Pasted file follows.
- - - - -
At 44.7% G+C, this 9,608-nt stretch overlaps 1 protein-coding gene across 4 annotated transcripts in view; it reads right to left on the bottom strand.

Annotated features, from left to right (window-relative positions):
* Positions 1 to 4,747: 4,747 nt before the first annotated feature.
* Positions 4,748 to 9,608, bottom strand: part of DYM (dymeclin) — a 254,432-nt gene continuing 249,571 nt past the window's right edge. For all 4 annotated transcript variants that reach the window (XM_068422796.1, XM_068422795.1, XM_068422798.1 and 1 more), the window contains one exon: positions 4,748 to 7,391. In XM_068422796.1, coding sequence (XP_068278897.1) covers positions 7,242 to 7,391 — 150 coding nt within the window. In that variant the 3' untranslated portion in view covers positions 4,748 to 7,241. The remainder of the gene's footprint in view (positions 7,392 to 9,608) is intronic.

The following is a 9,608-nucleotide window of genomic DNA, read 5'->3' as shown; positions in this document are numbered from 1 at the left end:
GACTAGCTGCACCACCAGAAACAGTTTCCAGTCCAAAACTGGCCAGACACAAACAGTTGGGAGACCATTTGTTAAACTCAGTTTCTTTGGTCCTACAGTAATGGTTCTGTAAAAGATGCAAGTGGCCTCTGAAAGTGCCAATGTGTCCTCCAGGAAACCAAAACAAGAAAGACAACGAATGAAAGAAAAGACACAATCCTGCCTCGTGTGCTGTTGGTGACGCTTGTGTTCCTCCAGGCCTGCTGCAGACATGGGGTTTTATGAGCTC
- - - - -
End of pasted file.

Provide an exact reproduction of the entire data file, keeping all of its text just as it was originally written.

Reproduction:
At 44.7% G+C, this 9,608-nt stretch overlaps 1 protein-coding gene across 4 annotated transcripts in view; it reads right to left on the bottom strand.

Annotated features, from left to right (window-relative positions):
* Positions 1 to 4,747: 4,747 nt before the first annotated feature.
* Positions 4,748 to 9,608, bottom strand: part of DYM (dymeclin) — a 254,432-nt gene continuing 249,571 nt past the window's right edge. For all 4 annotated transcript variants that reach the window (XM_068422796.1, XM_068422795.1, XM_068422798.1 and 1 more), the window contains one exon: positions 4,748 to 7,391. In XM_068422796.1, coding sequence (XP_068278897.1) covers positions 7,242 to 7,391 — 150 coding nt within the window. In that variant the 3' untranslated portion in view covers positions 4,748 to 7,241. The remainder of the gene's footprint in view (positions 7,392 to 9,608) is intronic.

The following is a 9,608-nucleotide window of genomic DNA, read 5'->3' as shown; positions in this document are numbered from 1 at the left end:
GACTAGCTGCACCACCAGAAACAGTTTCCAGTCCAAAACTGGCCAGACACAAACAGTTGGGAGACCATTTGTTAAACTCAGTTTCTTTGGTCCTACAGTAATGGTTCTGTAAAAGATGCAAGTGGCCTCTGAAAGTGCCAATGTGTCCTCCAGGAAACCAAAACAAGAAAGACAACGAATGAAAGAAAAGACACAATCCTGCCTCGTGTGCTGTTGGTGACGCTTGTGTTCCTCCAGGCCTGCTGCAGACATGGGGTTTTATGAGCTC